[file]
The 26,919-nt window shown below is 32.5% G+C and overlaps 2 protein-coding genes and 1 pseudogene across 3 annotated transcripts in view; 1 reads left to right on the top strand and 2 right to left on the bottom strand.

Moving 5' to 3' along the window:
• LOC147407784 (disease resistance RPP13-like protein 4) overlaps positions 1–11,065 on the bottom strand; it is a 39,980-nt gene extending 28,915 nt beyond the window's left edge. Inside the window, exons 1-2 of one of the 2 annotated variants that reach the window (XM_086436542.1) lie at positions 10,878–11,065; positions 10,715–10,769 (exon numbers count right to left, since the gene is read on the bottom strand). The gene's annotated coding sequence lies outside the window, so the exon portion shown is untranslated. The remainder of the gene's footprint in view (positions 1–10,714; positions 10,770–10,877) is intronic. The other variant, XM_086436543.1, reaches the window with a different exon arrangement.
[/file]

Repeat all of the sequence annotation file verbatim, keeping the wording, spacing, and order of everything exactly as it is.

The 26,919-nt window shown below is 32.5% G+C and overlaps 2 protein-coding genes and 1 pseudogene across 3 annotated transcripts in view; 1 reads left to right on the top strand and 2 right to left on the bottom strand.

Moving 5' to 3' along the window:
• LOC147407784 (disease resistance RPP13-like protein 4) overlaps positions 1–11,065 on the bottom strand; it is a 39,980-nt gene extending 28,915 nt beyond the window's left edge. Inside the window, exons 1-2 of one of the 2 annotated variants that reach the window (XM_086436542.1) lie at positions 10,878–11,065; positions 10,715–10,769 (exon numbers count right to left, since the gene is read on the bottom strand). The gene's annotated coding sequence lies outside the window, so the exon portion shown is untranslated. The remainder of the gene's footprint in view (positions 1–10,714; positions 10,770–10,877) is intronic. The other variant, XM_086436543.1, reaches the window with a different exon arrangement.